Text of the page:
December 20, 2013


Australia and Canada: a conservative bromance (Colin Horgan, 12/19/13,

Perhaps not since Harper recited one of Howard's speeches verbatim, without credit, in the House of Commons, have the Canadian and Australian governments been reading so closely from the same page. The two nations were jointly responsible for blocking a Commonwealth initiative to establish a climate fund for poor nations in November; Abbott has, as Harper did, promised to squash asylum seekers landing ashore by boat from Asia; and Abbott's platform carried the promise of further mandatory minimum sentencing for gun crimes. The Harper government has already implemented the same for some sexual and drug offences. 

So when Abbott's government killed the Australian carbon tax, it was little surprise that the loudest cheer came from Ottawa. The prime minister's parliamentary secretary, Paul Calandra, told the House that Canada "applauds" the decision, and that Abbott's move "sends an important message." Which is true for a few reasons.

It was important for the Conservative government for purely rhetorical uses. It provided fresh fodder for a tired, farcical talking point against Canada's opposition New Democrats, who the government alleges would implement something similar if ever given power.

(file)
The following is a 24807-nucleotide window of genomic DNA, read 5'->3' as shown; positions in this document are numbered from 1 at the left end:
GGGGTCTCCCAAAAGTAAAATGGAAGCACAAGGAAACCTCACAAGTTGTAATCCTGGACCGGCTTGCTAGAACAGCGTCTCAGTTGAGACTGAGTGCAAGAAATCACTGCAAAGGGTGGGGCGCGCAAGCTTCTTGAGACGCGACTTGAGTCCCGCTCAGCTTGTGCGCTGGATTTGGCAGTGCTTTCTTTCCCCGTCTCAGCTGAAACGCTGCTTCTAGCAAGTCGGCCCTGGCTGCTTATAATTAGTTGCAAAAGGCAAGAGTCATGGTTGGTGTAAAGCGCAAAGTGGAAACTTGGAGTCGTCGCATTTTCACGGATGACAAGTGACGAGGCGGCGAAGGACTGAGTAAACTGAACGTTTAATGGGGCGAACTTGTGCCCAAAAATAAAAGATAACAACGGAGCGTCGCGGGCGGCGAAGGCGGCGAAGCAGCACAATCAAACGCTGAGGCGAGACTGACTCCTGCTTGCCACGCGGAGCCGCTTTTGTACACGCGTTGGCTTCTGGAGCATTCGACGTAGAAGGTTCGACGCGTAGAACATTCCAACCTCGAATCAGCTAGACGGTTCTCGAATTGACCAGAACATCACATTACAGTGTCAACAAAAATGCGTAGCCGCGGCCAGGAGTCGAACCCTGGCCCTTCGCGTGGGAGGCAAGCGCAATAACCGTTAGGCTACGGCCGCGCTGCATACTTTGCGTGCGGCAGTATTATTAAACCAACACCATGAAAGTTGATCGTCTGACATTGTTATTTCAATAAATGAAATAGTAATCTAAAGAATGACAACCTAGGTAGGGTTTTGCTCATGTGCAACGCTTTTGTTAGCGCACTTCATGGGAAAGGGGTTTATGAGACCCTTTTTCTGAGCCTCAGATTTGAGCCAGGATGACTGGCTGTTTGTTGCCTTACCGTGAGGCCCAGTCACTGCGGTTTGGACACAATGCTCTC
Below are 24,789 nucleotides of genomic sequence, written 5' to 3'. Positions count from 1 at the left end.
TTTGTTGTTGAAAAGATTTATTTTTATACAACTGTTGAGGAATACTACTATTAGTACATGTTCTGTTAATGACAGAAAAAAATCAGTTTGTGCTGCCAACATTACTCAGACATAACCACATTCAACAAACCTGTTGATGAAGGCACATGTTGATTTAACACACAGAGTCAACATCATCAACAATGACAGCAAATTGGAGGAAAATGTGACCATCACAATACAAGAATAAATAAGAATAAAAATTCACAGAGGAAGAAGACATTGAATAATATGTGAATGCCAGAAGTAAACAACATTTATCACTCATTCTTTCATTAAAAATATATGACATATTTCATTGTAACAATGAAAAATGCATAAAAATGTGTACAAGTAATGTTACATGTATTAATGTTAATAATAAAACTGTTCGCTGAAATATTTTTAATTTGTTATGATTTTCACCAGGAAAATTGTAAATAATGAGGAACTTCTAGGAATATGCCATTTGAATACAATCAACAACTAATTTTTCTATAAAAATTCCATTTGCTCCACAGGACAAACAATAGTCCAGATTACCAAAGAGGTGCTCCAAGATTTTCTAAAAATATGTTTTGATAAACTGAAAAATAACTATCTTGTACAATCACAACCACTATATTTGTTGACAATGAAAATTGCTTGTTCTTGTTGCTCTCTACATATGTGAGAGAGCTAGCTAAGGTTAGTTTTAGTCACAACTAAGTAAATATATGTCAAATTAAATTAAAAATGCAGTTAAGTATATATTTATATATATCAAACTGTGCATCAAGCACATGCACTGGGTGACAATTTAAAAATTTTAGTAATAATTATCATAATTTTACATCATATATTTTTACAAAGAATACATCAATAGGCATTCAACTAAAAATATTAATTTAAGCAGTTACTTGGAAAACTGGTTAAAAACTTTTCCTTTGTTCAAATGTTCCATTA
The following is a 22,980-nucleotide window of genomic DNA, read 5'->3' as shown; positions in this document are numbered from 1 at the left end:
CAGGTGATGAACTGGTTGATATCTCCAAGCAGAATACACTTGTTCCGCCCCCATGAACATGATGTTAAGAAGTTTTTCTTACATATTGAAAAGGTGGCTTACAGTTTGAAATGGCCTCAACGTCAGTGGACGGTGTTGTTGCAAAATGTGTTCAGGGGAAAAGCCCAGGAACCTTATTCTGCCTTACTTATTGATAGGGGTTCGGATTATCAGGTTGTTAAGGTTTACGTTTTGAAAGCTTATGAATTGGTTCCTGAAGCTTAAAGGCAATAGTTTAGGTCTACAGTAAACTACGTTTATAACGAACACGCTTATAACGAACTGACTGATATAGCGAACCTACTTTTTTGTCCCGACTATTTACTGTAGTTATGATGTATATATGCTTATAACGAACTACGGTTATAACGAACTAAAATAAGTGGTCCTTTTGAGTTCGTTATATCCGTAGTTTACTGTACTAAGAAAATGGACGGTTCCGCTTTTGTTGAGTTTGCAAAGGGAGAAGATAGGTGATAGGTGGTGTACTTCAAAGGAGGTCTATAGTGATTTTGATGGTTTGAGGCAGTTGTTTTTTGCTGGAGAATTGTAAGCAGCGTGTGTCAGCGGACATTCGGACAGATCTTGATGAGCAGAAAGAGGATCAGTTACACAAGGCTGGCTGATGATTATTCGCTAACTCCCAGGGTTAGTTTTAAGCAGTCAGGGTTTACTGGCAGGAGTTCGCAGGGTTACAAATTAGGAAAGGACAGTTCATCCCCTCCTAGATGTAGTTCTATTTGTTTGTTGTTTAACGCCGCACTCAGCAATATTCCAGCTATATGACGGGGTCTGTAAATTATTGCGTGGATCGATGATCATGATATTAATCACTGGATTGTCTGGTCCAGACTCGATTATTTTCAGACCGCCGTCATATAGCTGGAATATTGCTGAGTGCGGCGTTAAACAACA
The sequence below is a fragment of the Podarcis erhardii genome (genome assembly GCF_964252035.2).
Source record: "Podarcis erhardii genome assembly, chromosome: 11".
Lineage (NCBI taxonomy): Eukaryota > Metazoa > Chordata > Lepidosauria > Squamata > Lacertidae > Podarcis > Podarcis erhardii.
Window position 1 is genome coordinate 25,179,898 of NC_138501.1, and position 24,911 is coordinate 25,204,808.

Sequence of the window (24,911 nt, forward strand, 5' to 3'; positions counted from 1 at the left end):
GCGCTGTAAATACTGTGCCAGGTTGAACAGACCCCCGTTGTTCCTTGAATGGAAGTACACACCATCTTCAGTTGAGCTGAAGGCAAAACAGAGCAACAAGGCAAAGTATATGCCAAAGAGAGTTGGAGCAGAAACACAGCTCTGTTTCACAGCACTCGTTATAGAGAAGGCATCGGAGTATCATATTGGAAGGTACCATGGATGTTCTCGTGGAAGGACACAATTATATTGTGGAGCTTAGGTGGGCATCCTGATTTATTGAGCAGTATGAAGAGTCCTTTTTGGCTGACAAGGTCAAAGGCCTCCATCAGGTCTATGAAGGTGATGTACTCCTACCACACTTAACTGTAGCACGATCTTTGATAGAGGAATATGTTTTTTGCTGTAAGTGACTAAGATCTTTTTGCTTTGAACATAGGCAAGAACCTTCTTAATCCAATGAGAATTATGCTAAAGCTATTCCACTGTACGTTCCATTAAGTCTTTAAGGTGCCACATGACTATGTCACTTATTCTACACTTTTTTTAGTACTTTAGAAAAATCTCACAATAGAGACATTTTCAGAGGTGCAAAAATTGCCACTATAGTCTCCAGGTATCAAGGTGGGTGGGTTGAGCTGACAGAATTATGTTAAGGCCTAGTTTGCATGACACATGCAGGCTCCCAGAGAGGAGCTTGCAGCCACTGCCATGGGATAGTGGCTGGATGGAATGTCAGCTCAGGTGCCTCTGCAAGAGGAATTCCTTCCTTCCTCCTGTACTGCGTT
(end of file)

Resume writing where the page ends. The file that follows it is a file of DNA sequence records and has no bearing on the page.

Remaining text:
Also important: it clearly showed the Harper Conservatives have a staunch ideological ally - finally.

The fact that the two parties and leaders are allies isn't a total shock. The parallels between Abbott and Harper were easily drawn months ago. Both are economists. Both are young. Both were grown into leaders after long-term grassroots participation in conservatism. And just as easily linked are the messaging strategies, borne from continued and very close relationship between the Canadian Conservative and Australian Liberal parties. Abbott's election night promise of guaranteeing a government "that is competent, that is trustworthy, and which purposefully and steadfastly and methodically sets about delivering on our commitments," would sound nice (and familiar) to Harper's "strong, stable, national Conservative majority government." 

And Conservatives will tell you the Liberals have recently turned to Harper and his team for guidance, and found a very welcoming ear. They had to return the favour, after all. Earlier this decade key figures within the Conservative party like strategic planner Patrick Muttart, were studying Australia's successes - particularly Howard's ability to covet the working- and middle-class. They adopted and adapted aspects of it to eventual success. That's useful for both sides, if only to do what Calandra did and justify each other's existence and continued power.

Posted by at December 20, 2013 6:30 PM

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